Example 2: A referendum was held among all the eligible members of MERS, a statewide system covering all municipal employees. A was an employee of City X and voted against coverage. After coverage was extended to the retirement system coverage group, A terminated his employment with City X and entered private employment. A withdrew his contributions from the retirement system. Two years later he is reemployed by City X. The State holds that he is a new member of MERS. A is a new member for purposes of coverage and is mandatorily covered.

 

Example 3: MERS is a statewide system that covers all municipal employees. For coverage purposes, the State deemed a separate retirement system to exist with respect to each political subdivision participating in the retirement system. Cities X, Y, and Z held referenda and coverage was provided for the retirement system coverage groups. A was an employee of City X and voted against coverage. After coverage was extended he left the employ of the City for private employment. He retained his membership in MERS. Two years later he returned to employment with City X. The State holds that he is not a new member of the deemed retirement system. A is not a new member for purposes of coverage and retains his "no" vote. If, however, he was a new member of the deemed system, he would have been covered compulsorily even though he had previously voted against coverage.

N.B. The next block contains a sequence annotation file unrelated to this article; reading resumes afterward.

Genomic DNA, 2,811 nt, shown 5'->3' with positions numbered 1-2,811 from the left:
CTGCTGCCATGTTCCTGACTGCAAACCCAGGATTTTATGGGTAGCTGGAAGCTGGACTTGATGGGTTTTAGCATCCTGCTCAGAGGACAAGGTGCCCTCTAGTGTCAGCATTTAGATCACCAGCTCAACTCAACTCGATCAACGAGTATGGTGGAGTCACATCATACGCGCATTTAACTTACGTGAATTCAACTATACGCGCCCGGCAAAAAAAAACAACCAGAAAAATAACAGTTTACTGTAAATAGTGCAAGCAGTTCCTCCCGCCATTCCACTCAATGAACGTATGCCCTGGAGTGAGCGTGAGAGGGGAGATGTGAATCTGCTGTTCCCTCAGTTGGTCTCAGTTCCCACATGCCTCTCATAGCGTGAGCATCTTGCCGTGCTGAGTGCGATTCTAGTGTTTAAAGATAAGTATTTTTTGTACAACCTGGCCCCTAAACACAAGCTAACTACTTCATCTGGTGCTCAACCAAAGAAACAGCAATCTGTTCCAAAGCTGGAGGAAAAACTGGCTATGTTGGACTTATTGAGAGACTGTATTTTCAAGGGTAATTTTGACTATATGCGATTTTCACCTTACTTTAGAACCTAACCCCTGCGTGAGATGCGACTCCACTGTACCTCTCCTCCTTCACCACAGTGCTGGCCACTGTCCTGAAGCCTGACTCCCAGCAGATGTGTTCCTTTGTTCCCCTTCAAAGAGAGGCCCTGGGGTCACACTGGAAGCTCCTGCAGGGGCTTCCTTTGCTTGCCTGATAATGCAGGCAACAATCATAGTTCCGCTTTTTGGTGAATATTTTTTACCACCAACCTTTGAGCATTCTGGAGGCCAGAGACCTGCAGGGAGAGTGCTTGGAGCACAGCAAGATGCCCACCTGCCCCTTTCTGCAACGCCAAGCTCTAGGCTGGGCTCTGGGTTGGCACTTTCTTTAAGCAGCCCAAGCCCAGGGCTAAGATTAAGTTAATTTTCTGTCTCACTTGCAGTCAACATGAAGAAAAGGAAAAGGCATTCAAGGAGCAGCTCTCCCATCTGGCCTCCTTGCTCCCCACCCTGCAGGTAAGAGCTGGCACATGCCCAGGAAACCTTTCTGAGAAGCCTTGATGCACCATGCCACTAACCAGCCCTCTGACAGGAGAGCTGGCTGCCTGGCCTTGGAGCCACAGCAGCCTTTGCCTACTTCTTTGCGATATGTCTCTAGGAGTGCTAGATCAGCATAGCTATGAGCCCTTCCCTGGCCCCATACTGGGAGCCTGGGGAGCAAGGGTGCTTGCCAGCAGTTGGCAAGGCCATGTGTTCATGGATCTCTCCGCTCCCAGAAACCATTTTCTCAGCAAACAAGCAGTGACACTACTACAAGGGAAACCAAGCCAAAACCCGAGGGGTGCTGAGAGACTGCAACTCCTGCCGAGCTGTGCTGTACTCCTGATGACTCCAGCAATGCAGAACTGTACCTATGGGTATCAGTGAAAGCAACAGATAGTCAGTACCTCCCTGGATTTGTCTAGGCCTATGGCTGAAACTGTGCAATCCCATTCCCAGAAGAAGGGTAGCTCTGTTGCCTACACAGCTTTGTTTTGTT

Example 4: MERS is a statewide system that covers all municipal employees. For coverage purposes, the State deemed a separate retirement system to exist with respect to each political subdivision participating in the retirement system. Cities X, Y, and Z held referenda and coverage was provided for the retirement system coverage groups. A was an employee of City X and voted against coverage. After coverage was extended he left the employ of the city for private employment. He retained his membership in MERS. Two years later he returned to employment with City Y. He is mandatorily covered as a new member, since he did not return to work as a member of the same deemed retirement system in which he had voted against coverage.